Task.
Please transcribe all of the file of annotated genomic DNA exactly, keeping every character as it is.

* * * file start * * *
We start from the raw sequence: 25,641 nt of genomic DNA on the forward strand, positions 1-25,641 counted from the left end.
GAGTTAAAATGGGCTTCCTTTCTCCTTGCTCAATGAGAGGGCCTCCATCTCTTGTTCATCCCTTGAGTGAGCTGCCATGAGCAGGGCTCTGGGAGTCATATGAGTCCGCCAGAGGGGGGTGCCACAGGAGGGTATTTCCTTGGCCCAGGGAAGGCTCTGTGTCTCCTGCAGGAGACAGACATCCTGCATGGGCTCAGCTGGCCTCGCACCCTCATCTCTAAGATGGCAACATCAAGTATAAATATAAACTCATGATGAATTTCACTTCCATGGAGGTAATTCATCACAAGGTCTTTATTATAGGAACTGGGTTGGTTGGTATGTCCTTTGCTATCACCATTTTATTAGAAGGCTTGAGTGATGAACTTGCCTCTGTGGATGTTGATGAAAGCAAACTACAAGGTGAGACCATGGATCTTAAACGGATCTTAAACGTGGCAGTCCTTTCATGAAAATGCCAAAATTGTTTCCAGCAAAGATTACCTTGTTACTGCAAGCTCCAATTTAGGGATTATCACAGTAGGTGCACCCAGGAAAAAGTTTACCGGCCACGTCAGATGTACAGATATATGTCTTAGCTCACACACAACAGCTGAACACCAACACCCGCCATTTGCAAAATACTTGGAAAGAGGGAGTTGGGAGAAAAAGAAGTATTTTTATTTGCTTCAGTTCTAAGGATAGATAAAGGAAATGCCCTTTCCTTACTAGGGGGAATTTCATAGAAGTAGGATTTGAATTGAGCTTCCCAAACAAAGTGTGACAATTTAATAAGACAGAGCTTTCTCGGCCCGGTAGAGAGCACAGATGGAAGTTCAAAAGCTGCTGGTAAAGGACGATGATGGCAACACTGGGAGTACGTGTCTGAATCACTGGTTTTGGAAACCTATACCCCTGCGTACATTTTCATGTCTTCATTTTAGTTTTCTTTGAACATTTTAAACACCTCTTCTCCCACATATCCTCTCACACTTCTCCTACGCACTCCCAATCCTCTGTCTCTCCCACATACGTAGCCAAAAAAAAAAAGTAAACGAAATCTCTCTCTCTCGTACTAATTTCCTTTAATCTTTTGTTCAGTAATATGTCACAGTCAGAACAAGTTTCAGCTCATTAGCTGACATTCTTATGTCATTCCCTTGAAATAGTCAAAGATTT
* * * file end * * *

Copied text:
We start from the raw sequence: 25,641 nt of genomic DNA on the forward strand, positions 1-25,641 counted from the left end.
GAGTTAAAATGGGCTTCCTTTCTCCTTGCTCAATGAGAGGGCCTCCATCTCTTGTTCATCCCTTGAGTGAGCTGCCATGAGCAGGGCTCTGGGAGTCATATGAGTCCGCCAGAGGGGGGTGCCACAGGAGGGTATTTCCTTGGCCCAGGGAAGGCTCTGTGTCTCCTGCAGGAGACAGACATCCTGCATGGGCTCAGCTGGCCTCGCACCCTCATCTCTAAGATGGCAACATCAAGTATAAATATAAACTCATGATGAATTTCACTTCCATGGAGGTAATTCATCACAAGGTCTTTATTATAGGAACTGGGTTGGTTGGTATGTCCTTTGCTATCACCATTTTATTAGAAGGCTTGAGTGATGAACTTGCCTCTGTGGATGTTGATGAAAGCAAACTACAAGGTGAGACCATGGATCTTAAACGGATCTTAAACGTGGCAGTCCTTTCATGAAAATGCCAAAATTGTTTCCAGCAAAGATTACCTTGTTACTGCAAGCTCCAATTTAGGGATTATCACAGTAGGTGCACCCAGGAAAAAGTTTACCGGCCACGTCAGATGTACAGATATATGTCTTAGCTCACACACAACAGCTGAACACCAACACCCGCCATTTGCAAAATACTTGGAAAGAGGGAGTTGGGAGAAAAAGAAGTATTTTTATTTGCTTCAGTTCTAAGGATAGATAAAGGAAATGCCCTTTCCTTACTAGGGGGAATTTCATAGAAGTAGGATTTGAATTGAGCTTCCCAAACAAAGTGTGACAATTTAATAAGACAGAGCTTTCTCGGCCCGGTAGAGAGCACAGATGGAAGTTCAAAAGCTGCTGGTAAAGGACGATGATGGCAACACTGGGAGTACGTGTCTGAATCACTGGTTTTGGAAACCTATACCCCTGCGTACATTTTCATGTCTTCATTTTAGTTTTCTTTGAACATTTTAAACACCTCTTCTCCCACATATCCTCTCACACTTCTCCTACGCACTCCCAATCCTCTGTCTCTCCCACATACGTAGCCAAAAAAAAAAAGTAAACGAAATCTCTCTCTCTCGTACTAATTTCCTTTAATCTTTTGTTCAGTAATATGTCACAGTCAGAACAAGTTTCAGCTCATTAGCTGACATTCTTATGTCATTCCCTTGAAATAGTCAAAGATTT